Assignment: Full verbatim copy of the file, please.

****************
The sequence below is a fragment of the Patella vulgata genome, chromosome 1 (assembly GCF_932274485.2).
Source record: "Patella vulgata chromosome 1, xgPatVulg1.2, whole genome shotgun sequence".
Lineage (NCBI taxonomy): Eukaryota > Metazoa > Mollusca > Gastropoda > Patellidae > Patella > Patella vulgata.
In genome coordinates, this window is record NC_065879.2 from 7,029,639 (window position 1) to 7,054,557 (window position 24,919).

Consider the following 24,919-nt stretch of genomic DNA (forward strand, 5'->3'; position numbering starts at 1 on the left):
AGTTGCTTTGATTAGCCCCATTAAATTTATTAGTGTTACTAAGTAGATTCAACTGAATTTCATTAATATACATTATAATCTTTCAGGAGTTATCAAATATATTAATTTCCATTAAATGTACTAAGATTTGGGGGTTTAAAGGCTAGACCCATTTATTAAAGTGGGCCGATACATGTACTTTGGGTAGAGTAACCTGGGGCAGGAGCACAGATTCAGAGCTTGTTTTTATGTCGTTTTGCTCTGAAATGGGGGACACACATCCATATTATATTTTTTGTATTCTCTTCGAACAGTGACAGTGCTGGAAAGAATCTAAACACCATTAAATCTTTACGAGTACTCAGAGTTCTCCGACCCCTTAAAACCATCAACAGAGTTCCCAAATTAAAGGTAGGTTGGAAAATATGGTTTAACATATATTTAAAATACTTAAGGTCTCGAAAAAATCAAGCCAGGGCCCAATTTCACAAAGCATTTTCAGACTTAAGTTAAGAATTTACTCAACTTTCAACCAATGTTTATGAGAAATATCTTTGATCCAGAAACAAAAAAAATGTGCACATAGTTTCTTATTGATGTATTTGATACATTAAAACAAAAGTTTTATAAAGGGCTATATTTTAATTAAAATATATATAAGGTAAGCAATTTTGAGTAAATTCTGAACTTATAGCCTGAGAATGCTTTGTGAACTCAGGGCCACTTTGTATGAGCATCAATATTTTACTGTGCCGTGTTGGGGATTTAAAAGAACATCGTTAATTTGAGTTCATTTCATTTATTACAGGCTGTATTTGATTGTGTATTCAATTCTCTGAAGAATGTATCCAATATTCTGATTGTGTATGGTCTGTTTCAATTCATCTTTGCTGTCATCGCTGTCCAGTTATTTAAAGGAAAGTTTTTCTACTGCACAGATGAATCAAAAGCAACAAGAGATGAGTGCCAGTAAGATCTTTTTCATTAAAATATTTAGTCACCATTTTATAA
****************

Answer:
The sequence below is a fragment of the Patella vulgata genome, chromosome 1 (assembly GCF_932274485.2).
Source record: "Patella vulgata chromosome 1, xgPatVulg1.2, whole genome shotgun sequence".
Lineage (NCBI taxonomy): Eukaryota > Metazoa > Mollusca > Gastropoda > Patellidae > Patella > Patella vulgata.
In genome coordinates, this window is record NC_065879.2 from 7,029,639 (window position 1) to 7,054,557 (window position 24,919).

Consider the following 24,919-nt stretch of genomic DNA (forward strand, 5'->3'; position numbering starts at 1 on the left):
AGTTGCTTTGATTAGCCCCATTAAATTTATTAGTGTTACTAAGTAGATTCAACTGAATTTCATTAATATACATTATAATCTTTCAGGAGTTATCAAATATATTAATTTCCATTAAATGTACTAAGATTTGGGGGTTTAAAGGCTAGACCCATTTATTAAAGTGGGCCGATACATGTACTTTGGGTAGAGTAACCTGGGGCAGGAGCACAGATTCAGAGCTTGTTTTTATGTCGTTTTGCTCTGAAATGGGGGACACACATCCATATTATATTTTTTGTATTCTCTTCGAACAGTGACAGTGCTGGAAAGAATCTAAACACCATTAAATCTTTACGAGTACTCAGAGTTCTCCGACCCCTTAAAACCATCAACAGAGTTCCCAAATTAAAGGTAGGTTGGAAAATATGGTTTAACATATATTTAAAATACTTAAGGTCTCGAAAAAATCAAGCCAGGGCCCAATTTCACAAAGCATTTTCAGACTTAAGTTAAGAATTTACTCAACTTTCAACCAATGTTTATGAGAAATATCTTTGATCCAGAAACAAAAAAAATGTGCACATAGTTTCTTATTGATGTATTTGATACATTAAAACAAAAGTTTTATAAAGGGCTATATTTTAATTAAAATATATATAAGGTAAGCAATTTTGAGTAAATTCTGAACTTATAGCCTGAGAATGCTTTGTGAACTCAGGGCCACTTTGTATGAGCATCAATATTTTACTGTGCCGTGTTGGGGATTTAAAAGAACATCGTTAATTTGAGTTCATTTCATTTATTACAGGCTGTATTTGATTGTGTATTCAATTCTCTGAAGAATGTATCCAATATTCTGATTGTGTATGGTCTGTTTCAATTCATCTTTGCTGTCATCGCTGTCCAGTTATTTAAAGGAAAGTTTTTCTACTGCACAGATGAATCAAAAGCAACAAGAGATGAGTGCCAGTAAGATCTTTTTCATTAAAATATTTAGTCACCATTTTATAA